Residents concerned about PFOA contamination in Merrimack’s public water supplies demanded more accountability from commissioners at a meeting held on Monday.
Unlike many other towns in New Hampshire, Merrimack’s public water is overseen by an independent board of commissioners and is not coordinated with town government.
“What are we doing about blood testing? What are we doing about filtration systems?” resident Jim Bollengier asked the commissioners. “Those are the kinds of things you need to address to the public about where we’re going.”
Residents near the Saint-Gobain Plastics Plant with private wells containing over a 70 parts-per-trillion concentration of PFOA have gotten free bottled water, and will be eligible for free blood testing from the state. The public water in Merrimack has been below that concentration since two wells were shut off – meaning residents on public water don’t get any of those free services.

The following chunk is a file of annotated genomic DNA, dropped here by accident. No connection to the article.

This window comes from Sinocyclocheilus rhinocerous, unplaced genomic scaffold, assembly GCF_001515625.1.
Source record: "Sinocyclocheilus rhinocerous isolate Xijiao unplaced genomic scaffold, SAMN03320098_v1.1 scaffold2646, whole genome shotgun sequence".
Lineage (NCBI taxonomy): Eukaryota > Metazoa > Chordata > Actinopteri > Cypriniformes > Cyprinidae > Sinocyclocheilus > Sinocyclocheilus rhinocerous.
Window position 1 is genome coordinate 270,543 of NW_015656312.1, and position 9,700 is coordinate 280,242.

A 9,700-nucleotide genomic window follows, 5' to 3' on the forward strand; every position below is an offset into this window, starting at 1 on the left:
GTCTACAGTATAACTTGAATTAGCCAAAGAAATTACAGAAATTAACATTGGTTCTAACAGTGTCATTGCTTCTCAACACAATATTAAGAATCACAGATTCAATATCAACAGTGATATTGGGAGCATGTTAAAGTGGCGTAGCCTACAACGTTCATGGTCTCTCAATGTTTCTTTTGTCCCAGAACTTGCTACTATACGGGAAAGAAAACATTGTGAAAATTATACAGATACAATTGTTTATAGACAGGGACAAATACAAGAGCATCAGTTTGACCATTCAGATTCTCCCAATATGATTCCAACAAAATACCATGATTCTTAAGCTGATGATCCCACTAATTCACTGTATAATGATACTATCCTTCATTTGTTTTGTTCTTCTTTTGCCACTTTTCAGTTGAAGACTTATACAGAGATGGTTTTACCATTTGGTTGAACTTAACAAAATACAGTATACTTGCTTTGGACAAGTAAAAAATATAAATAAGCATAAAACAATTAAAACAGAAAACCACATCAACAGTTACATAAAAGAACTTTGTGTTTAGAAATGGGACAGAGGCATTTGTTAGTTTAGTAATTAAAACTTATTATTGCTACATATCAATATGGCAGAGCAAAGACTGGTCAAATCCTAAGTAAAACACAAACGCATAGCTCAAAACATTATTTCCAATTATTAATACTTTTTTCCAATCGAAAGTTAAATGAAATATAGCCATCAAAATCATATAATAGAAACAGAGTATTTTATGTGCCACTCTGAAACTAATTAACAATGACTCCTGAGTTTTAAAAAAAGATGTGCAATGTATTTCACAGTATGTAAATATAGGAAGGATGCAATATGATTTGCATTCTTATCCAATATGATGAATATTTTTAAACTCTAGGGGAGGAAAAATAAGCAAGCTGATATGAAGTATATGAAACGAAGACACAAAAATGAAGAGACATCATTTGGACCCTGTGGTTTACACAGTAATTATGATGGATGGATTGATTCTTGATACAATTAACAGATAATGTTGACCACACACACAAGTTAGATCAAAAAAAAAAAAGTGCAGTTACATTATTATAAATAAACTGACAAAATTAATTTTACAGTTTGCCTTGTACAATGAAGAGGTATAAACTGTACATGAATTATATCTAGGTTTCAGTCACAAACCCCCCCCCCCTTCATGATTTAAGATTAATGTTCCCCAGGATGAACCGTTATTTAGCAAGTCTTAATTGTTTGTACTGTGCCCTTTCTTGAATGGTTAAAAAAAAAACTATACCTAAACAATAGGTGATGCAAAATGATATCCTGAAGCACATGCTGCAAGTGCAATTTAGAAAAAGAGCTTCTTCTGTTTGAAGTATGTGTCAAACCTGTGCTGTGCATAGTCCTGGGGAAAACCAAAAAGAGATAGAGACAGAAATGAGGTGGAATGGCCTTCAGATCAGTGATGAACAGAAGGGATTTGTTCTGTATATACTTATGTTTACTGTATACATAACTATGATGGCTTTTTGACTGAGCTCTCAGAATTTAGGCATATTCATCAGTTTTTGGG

While the remaining wells have tested as high as 45 parts per trillion in the past, the most recent water test shows PFOA concentrations barely above background levels: between 10 and 13 parts per trillion.
PFOA levels in Merrimack’s public wells regularly vary as much as 20 parts per trillion between tests, which the state conducts on a weekly basis.